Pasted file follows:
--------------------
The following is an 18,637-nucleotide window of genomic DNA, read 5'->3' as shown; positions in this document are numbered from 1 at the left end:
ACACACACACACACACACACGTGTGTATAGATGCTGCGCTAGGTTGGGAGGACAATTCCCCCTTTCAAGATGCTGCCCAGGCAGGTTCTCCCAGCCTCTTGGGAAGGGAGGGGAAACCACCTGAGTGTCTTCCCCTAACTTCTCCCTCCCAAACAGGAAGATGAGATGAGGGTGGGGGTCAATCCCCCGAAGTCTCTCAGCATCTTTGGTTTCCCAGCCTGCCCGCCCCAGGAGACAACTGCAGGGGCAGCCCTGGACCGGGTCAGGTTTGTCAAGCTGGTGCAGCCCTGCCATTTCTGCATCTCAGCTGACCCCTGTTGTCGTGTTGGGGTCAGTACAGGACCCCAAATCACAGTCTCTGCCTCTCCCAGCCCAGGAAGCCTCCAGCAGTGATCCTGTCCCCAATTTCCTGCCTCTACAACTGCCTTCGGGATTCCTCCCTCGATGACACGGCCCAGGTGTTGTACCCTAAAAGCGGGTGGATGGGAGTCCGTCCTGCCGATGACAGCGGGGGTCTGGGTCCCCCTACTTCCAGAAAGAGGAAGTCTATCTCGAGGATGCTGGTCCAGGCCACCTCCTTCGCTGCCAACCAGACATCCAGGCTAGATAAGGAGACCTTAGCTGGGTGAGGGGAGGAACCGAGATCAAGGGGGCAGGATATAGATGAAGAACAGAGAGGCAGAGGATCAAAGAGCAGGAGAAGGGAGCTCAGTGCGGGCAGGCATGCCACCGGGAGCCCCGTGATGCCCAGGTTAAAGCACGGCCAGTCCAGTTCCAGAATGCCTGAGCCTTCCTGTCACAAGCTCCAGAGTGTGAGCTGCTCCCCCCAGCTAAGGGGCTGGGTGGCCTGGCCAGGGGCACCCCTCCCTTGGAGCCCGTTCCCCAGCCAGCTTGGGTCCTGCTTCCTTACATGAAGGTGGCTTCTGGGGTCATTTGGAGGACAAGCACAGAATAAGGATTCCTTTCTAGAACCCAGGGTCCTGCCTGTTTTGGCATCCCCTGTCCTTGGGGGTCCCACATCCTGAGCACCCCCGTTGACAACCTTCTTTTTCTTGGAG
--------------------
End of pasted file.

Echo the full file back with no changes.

The following is an 18,637-nucleotide window of genomic DNA, read 5'->3' as shown; positions in this document are numbered from 1 at the left end:
ACACACACACACACACACACGTGTGTATAGATGCTGCGCTAGGTTGGGAGGACAATTCCCCCTTTCAAGATGCTGCCCAGGCAGGTTCTCCCAGCCTCTTGGGAAGGGAGGGGAAACCACCTGAGTGTCTTCCCCTAACTTCTCCCTCCCAAACAGGAAGATGAGATGAGGGTGGGGGTCAATCCCCCGAAGTCTCTCAGCATCTTTGGTTTCCCAGCCTGCCCGCCCCAGGAGACAACTGCAGGGGCAGCCCTGGACCGGGTCAGGTTTGTCAAGCTGGTGCAGCCCTGCCATTTCTGCATCTCAGCTGACCCCTGTTGTCGTGTTGGGGTCAGTACAGGACCCCAAATCACAGTCTCTGCCTCTCCCAGCCCAGGAAGCCTCCAGCAGTGATCCTGTCCCCAATTTCCTGCCTCTACAACTGCCTTCGGGATTCCTCCCTCGATGACACGGCCCAGGTGTTGTACCCTAAAAGCGGGTGGATGGGAGTCCGTCCTGCCGATGACAGCGGGGGTCTGGGTCCCCCTACTTCCAGAAAGAGGAAGTCTATCTCGAGGATGCTGGTCCAGGCCACCTCCTTCGCTGCCAACCAGACATCCAGGCTAGATAAGGAGACCTTAGCTGGGTGAGGGGAGGAACCGAGATCAAGGGGGCAGGATATAGATGAAGAACAGAGAGGCAGAGGATCAAAGAGCAGGAGAAGGGAGCTCAGTGCGGGCAGGCATGCCACCGGGAGCCCCGTGATGCCCAGGTTAAAGCACGGCCAGTCCAGTTCCAGAATGCCTGAGCCTTCCTGTCACAAGCTCCAGAGTGTGAGCTGCTCCCCCCAGCTAAGGGGCTGGGTGGCCTGGCCAGGGGCACCCCTCCCTTGGAGCCCGTTCCCCAGCCAGCTTGGGTCCTGCTTCCTTACATGAAGGTGGCTTCTGGGGTCATTTGGAGGACAAGCACAGAATAAGGATTCCTTTCTAGAACCCAGGGTCCTGCCTGTTTTGGCATCCCCTGTCCTTGGGGGTCCCACATCCTGAGCACCCCCGTTGACAACCTTCTTTTTCTTGGAG